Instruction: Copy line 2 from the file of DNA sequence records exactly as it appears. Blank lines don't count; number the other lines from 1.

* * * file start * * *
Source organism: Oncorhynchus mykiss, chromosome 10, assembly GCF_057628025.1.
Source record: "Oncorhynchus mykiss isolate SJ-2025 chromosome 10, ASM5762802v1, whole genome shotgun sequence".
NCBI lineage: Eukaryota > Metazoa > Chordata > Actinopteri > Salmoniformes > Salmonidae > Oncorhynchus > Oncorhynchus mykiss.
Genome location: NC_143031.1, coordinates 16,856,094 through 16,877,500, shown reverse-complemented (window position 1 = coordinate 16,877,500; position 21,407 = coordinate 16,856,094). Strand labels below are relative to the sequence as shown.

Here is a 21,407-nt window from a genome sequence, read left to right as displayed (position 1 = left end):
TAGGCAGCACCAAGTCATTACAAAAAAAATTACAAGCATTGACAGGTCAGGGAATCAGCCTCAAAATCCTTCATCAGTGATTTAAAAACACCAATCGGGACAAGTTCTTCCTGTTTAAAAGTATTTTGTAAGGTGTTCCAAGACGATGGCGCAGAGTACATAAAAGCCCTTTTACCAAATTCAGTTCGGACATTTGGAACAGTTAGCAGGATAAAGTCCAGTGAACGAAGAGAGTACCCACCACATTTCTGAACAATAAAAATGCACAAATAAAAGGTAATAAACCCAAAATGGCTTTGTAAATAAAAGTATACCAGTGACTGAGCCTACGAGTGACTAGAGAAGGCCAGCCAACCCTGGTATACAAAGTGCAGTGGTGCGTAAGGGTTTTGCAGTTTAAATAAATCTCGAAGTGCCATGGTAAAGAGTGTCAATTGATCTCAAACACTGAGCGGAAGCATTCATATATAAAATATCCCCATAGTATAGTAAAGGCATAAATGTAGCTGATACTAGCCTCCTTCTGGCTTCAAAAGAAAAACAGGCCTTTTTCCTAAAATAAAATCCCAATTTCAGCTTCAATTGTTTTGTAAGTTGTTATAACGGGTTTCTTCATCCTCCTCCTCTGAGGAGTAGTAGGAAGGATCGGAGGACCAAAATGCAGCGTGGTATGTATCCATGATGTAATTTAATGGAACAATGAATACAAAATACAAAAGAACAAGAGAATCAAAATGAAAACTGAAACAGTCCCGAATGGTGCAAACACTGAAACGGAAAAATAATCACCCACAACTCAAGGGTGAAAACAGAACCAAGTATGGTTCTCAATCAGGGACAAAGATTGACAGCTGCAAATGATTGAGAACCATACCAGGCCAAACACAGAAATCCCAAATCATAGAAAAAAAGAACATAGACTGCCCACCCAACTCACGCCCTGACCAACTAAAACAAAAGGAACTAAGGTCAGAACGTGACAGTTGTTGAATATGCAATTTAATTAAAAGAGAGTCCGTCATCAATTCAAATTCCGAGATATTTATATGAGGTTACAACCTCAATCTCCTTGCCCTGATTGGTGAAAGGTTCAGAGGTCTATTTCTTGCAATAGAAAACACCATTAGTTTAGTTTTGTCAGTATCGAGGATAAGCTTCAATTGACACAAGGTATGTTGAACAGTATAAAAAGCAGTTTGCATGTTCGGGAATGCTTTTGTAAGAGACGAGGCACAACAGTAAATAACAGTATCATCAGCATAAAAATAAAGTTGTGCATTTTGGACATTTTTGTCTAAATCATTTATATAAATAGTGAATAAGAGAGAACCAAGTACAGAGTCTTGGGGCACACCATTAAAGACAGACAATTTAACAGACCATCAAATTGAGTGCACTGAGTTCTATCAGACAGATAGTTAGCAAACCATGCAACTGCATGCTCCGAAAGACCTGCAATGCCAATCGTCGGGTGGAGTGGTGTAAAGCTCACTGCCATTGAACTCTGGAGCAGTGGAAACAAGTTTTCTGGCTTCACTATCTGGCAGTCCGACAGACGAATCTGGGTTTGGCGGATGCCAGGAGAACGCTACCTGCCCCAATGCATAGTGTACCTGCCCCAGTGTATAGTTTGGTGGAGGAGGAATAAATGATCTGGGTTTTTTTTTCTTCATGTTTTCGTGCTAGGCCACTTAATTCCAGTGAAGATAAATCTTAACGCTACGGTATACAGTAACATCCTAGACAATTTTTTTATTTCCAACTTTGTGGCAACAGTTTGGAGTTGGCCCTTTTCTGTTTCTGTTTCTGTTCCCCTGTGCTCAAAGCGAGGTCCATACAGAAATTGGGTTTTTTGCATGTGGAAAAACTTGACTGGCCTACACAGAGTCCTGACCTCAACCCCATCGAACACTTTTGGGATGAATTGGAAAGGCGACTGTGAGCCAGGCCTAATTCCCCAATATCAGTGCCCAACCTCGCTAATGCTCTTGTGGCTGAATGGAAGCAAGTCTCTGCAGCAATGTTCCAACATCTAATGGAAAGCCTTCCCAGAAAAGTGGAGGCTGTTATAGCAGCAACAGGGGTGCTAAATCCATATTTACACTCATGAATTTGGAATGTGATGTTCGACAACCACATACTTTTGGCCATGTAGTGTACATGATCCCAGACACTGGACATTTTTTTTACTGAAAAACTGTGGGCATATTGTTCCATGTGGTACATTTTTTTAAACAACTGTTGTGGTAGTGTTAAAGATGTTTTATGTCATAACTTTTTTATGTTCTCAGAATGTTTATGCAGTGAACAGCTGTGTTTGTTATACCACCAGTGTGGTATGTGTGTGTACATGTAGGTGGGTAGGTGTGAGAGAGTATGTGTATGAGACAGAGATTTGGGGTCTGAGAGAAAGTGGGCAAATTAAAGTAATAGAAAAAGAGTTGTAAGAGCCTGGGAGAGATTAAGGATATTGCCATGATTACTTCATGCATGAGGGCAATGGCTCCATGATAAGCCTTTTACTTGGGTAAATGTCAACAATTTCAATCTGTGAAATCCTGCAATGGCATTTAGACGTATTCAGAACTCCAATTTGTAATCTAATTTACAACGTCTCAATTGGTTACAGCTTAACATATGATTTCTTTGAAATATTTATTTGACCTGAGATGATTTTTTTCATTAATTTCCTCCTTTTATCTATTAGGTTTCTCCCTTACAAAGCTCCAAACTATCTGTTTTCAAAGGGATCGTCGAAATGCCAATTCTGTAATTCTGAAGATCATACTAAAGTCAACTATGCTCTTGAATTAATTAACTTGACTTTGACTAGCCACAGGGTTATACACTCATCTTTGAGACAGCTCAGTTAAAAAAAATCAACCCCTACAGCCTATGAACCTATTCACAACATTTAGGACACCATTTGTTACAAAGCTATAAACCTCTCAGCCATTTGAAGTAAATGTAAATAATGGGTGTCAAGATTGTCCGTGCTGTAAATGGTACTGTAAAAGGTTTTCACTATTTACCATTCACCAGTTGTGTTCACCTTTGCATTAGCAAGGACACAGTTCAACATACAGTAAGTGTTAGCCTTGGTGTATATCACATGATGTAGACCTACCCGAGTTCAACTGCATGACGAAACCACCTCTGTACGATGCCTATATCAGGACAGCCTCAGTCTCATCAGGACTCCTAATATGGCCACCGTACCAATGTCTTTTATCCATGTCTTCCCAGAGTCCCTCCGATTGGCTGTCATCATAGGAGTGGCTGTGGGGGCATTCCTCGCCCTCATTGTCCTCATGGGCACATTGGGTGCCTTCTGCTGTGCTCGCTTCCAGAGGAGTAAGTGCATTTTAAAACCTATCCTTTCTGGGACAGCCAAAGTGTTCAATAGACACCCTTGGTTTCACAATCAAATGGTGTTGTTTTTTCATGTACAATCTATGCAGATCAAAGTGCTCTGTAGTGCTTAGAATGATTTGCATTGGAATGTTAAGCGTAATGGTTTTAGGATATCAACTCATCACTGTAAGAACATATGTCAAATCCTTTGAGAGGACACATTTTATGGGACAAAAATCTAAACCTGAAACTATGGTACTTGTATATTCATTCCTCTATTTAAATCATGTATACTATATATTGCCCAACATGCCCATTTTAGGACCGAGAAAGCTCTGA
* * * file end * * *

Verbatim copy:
Source record: "Oncorhynchus mykiss isolate SJ-2025 chromosome 10, ASM5762802v1, whole genome shotgun sequence".